Emergency Management Plan Revision of May 1, 2011


THREAT DETERMINED to be ‘POSSIBLE’



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THREAT DETERMINED to be ‘POSSIBLE’



OBJECTIVE: Attempt to determine whether the contamination threat is “Credible” or not within TWO to EIGHT hours of the time the threat was deemed “Possible”. A threat is characterized as “Credible” when information collected during the investigation indicates contamination is likely. (Obviously, it won’t always be possible to make this determination within this time frame, depending on the exact circumstances and the amount of information available.)
Ensure Incident Command Staff are working together and communicating; developing an initial Incident Action Plan and scheduling briefings as needed.
Care should be taken not to overreact. Generally, operational response actions that will negatively affect customers should not be implemented at this point. If containment, isolation, or some other “aggressive” actions can be accomplished without negatively affecting customers, however, they should be considered.
Continue investigating; attempt to rule out the most likely reasons or causes for the threat warning first.
Continue developing and implementing sampling strategies.
Consider notifications to DHEC, law enforcement, etc., as appropriate.
Prepare to implement the Emergency Communications Plan if necessary.


      1. THREAT DETERMINED to be ‘CREDIBLE’



OBJECTIVE: Attempt to determine whether contamination can be “Confirmed” or not as quickly as possible. A threat is characterized as “Confirmed” when information collected during the investigation indicates contamination has definitely occurred.
Ensure Incident Command Staff continue working together and communicating; updating Incident Action Plans and scheduling briefings as needed.
Consider more aggressive operational response actions, balancing the likelihood of actual contamination, the possible consequences of contamination, and the negative impact to customer from any response actions.
Consider issuing a precautionary Boil Water Advisory. (Generally, this decision should be made in consult with DHEC.)
Continue investigating, sampling, and making appropriate notifications.
Begin developing response plans in the event contamination is “confirmed”.


      1. THREAT IS ‘CONFIRMED’


OBJECTIVE: Implement full response actions as required to protect public health and restore normal system operations as quickly as possible.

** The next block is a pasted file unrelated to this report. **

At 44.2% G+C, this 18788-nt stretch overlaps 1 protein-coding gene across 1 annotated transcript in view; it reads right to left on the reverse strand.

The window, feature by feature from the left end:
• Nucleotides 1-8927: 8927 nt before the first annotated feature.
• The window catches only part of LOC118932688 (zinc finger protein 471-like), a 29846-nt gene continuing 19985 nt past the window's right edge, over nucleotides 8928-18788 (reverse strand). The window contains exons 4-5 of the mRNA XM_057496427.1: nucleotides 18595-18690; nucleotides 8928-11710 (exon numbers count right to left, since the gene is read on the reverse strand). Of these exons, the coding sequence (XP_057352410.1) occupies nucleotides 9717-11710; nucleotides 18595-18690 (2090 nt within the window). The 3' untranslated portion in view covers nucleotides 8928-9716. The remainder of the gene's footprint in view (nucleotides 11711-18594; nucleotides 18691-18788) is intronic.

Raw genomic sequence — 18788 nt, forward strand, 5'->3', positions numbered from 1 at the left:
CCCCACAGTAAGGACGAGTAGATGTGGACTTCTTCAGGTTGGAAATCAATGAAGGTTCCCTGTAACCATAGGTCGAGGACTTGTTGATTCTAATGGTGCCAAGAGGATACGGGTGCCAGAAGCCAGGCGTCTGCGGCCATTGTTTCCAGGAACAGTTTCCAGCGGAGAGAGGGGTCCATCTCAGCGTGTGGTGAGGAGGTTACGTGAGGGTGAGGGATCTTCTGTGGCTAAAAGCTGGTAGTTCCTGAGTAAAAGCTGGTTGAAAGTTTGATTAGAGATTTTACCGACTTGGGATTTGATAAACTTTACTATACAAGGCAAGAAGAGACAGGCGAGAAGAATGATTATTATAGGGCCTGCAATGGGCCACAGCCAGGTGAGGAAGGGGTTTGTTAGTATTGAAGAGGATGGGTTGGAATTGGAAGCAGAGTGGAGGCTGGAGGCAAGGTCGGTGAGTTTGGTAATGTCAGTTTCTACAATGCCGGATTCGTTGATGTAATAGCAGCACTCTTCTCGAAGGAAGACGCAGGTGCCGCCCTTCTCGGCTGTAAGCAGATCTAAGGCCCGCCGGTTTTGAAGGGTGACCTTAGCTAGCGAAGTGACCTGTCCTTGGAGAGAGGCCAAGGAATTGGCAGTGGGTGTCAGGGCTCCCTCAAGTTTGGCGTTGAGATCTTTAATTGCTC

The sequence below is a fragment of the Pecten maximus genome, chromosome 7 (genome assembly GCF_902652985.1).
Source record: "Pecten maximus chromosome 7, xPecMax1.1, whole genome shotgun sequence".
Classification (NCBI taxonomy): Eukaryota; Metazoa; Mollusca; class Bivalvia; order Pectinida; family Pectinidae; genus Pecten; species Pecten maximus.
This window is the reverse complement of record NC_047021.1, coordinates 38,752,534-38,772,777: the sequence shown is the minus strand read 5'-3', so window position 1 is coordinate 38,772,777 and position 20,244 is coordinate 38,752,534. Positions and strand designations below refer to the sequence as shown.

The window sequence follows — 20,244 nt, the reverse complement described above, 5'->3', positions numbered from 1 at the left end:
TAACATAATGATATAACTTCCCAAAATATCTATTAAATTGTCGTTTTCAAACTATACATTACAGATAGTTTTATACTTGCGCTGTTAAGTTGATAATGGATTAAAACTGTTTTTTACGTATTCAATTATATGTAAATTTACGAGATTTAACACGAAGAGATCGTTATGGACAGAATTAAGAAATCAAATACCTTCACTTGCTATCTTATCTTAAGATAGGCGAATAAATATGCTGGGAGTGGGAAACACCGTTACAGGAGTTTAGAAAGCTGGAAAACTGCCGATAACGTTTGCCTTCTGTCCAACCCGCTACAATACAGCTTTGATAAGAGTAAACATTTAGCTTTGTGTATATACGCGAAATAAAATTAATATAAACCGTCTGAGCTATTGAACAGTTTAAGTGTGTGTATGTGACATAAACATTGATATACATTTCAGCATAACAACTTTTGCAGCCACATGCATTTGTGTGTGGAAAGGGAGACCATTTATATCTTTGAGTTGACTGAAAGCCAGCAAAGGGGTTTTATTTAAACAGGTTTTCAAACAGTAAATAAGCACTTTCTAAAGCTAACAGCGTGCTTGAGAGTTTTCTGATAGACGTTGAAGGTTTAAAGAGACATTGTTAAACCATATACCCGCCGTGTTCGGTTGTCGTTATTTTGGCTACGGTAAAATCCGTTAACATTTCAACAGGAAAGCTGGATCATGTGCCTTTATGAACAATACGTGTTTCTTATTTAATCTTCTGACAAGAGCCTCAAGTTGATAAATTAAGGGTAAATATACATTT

Fully implement the Emergency Communications Plan, and ensure that all appropriate notifications have been made.
Implement appropriately aggressive operational response actions in order to contain, isolate, and remove the contamination.
Consider alternative water supplies if customers or areas will be without water service.
Continue to work closely with DHEC, law enforcement, and other support and/or emergency management agencies.


      1. REMEDIATION / RECOVERY

The specific remediation and recovery activities required will be determined by the exact type and amount of contamination. Remediation action plans must be closely coordinated with DHEC and can be as simple as flushing the affected system or as complex as abandoning and replacing the affected system.




      1. FOLLOW-UP

Safety Manager shall conduct a Critique of all incidents classified as Level 2 or higher, and shall properly document and follow-up on all findings and resulting corrective actions and/or recommendations.




    1. Hazardous Material Release




      1. SITUATION

GSWSA utilizes a wide variety of chemicals and materials that, if released or used incorrectly, could create physical and/or health hazards. While any of these products are capable of causing problems under the right conditions (propane, gasoline, etc.), the primary chemicals of concern are chlorine and anhydrous ammonia.
Both Wastewater Treatment Plants utilize chlorine in One-Ton cylinders. When full, these cylinders contain 2,000 pounds of liquid chlorine under pressure. A catastrophic, worst-case release could, according to air modeling, travel a maximum distance of up to 1.5 miles from the source of the release.
The water treatment plant uses chlorine in one hundred and fifty pound cylinders. When full, these cylinders contain 150 pounds of liquid chlorine under pressure. A catastrophic, worst-case release could, according to air modeling, travel a maximum distance of up to 0.9 miles.
The water treatment Plant uses anhydrous ammonia in one hundred pound cylinders. When full, these cylinders contain 100 pounds of liquid anhydrous ammonia under pressure. A catastrophic, worst-case release could, according to air modeling, travel a maximum distance of up to 700 feet.
All GSWSA chlorine and ammonia feed systems withdraw gas from the gas-space at the top of the cylinder, and this gas is introduced into a water stream to create a very strong chlorine or ammonia solution. This solution is then introduced into the treatment process at the desired locations


      1. THREAT or HAZARD INFORMATION


CHLORINE

Chlorine gas is one-and-one-half times heavier than air, so it tends to stay near the floor or ground, and settles into low-lying areas.